The Court cannot say as a matter of law that Page signed the agreement only as an agent of a corporation. First of all, though the agreement refers to an entity, Adler Ontario, nothing in the agreement identifies Adler Ontario as a corporation. The agreement clearly identifies the other contracting party, Adler Chicago, as a corporation, but it refers to Adler Ontario simply as "Adler School of Professional Psychology, Ontario," without identifying its form of organization. Second, the notation below the line where Page signed the agreement suggests that Adler Chicago might be a proprietorship, not a corporation -- it refers to "Linda Page, d/b/a Adler School of Professional Psychology, Ontario."
Page relies on evidence extrinsic to the contract to support her contention that she signed only as an officer of Adler Ontario, a corporation. There is a question whether extrinsic evidence is admissible. Under Illinois law, there is a presumption that the person who signs an contract is personally liable on the contract unless there is something on the face of the contract or the manner of signature to create an ambiguity or uncertainty regarding that point. See Bank of Pawnee v. Joslin, 166 Ill. App. 3d 927, 935, 521 N.E.2d 1177, 1183 (1988). And if an agent signs in his own name a contract that does not mention the existence of an agency or the identity of a principal, extrinsic evidence is inadmissible to refute the purported agent's personal liability. Id. In this case there is an arguable ambiguity. On the one hand, Page signed the agreement in her own name and identified Adler Ontario only as a name under which she did business, not as a corporate entity. On the other hand, the agreement says it is between Adler Chicago and "Adler School of Professional Psychology, Ontario," and it refers repeatedly to the obligations of Adler Ontario. That said, the extrinsic evidence that Page has offered does not resolve the manner in a way that entitles her to summary judgment. Page offers evidence that Adler Ontario was in fact a corporation at the time of the agreement, and she states in affidavit that since the corporation's formation in February 1993, she has acted as a corporate director and that she signed the agreement "as Director and on behalf of" Adler Ontario. Page Affid. ¶ 3. The corporate documents she submits, however, identify only a different person, Wendy Bonus, as a director, and they nowhere mention Page or that she was a director.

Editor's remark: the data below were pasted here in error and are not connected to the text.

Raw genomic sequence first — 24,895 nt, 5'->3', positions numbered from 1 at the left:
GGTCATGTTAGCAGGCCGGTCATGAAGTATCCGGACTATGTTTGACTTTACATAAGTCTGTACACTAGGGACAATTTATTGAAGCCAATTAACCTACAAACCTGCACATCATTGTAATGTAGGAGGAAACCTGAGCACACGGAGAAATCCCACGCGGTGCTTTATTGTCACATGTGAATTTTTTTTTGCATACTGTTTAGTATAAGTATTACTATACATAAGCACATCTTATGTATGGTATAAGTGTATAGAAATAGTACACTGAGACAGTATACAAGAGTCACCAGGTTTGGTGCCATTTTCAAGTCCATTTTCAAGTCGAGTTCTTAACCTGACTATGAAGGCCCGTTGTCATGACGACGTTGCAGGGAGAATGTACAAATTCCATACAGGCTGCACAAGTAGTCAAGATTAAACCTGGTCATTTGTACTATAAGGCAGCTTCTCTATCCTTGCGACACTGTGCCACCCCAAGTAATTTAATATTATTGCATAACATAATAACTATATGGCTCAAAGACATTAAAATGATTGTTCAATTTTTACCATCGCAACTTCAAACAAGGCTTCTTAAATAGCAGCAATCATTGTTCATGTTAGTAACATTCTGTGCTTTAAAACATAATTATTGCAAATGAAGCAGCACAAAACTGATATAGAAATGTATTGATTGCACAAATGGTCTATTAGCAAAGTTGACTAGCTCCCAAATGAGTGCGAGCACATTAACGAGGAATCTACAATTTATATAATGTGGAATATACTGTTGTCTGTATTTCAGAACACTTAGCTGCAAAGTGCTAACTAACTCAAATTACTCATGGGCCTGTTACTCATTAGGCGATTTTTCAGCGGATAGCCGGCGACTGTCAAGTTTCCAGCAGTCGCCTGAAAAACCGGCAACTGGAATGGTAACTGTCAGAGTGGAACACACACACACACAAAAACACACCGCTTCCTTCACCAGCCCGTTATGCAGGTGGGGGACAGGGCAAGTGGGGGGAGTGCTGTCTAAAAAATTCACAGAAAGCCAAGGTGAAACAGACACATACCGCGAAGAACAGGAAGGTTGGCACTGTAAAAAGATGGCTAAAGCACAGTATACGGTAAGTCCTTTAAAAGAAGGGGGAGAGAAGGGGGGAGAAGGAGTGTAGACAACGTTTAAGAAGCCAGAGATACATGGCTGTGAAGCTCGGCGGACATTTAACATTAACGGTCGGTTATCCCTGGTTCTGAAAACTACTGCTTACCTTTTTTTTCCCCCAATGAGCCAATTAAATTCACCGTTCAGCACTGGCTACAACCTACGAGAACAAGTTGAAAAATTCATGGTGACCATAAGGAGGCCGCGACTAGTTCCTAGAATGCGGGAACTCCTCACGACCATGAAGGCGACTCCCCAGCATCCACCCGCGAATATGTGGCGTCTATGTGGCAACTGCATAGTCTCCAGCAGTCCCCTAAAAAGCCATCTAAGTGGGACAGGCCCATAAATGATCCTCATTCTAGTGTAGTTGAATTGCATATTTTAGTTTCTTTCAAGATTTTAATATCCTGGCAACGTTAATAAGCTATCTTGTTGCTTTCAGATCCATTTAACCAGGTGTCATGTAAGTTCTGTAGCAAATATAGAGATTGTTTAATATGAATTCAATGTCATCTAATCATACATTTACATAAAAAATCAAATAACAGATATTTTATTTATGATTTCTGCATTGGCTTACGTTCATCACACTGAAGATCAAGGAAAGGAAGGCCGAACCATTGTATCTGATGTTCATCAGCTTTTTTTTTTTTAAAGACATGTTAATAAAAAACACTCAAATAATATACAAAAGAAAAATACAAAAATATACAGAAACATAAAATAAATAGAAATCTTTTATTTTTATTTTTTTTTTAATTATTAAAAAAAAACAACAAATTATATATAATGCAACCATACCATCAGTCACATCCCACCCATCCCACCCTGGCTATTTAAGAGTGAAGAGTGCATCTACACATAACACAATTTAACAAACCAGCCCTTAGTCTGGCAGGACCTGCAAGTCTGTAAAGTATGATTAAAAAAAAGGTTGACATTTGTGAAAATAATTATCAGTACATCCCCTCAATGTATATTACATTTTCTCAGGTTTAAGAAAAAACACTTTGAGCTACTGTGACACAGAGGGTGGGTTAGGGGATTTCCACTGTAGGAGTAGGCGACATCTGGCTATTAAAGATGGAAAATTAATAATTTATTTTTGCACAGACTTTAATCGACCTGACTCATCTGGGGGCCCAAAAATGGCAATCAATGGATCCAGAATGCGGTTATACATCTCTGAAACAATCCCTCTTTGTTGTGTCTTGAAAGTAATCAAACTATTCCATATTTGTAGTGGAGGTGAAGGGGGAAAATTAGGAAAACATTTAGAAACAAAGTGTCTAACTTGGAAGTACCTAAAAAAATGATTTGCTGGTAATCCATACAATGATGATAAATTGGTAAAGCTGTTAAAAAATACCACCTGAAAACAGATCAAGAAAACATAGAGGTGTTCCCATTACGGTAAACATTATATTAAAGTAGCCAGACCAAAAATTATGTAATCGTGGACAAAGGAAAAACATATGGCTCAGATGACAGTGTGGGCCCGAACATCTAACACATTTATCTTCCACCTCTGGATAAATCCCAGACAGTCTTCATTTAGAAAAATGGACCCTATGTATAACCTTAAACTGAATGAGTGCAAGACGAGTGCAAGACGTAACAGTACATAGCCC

Under the circumstances, and because the case is at such an early stage, summary judgment is inappropriate.
For the reasons stated above, the Court denies Page's motion for summary judgment [docket no. 20]. The case is set for a status hearing on August 24, 2009, for the purpose of setting a discovery schedule. The parties are directed to confer prior to that date to attempt to agree on a schedule to propose to the Court.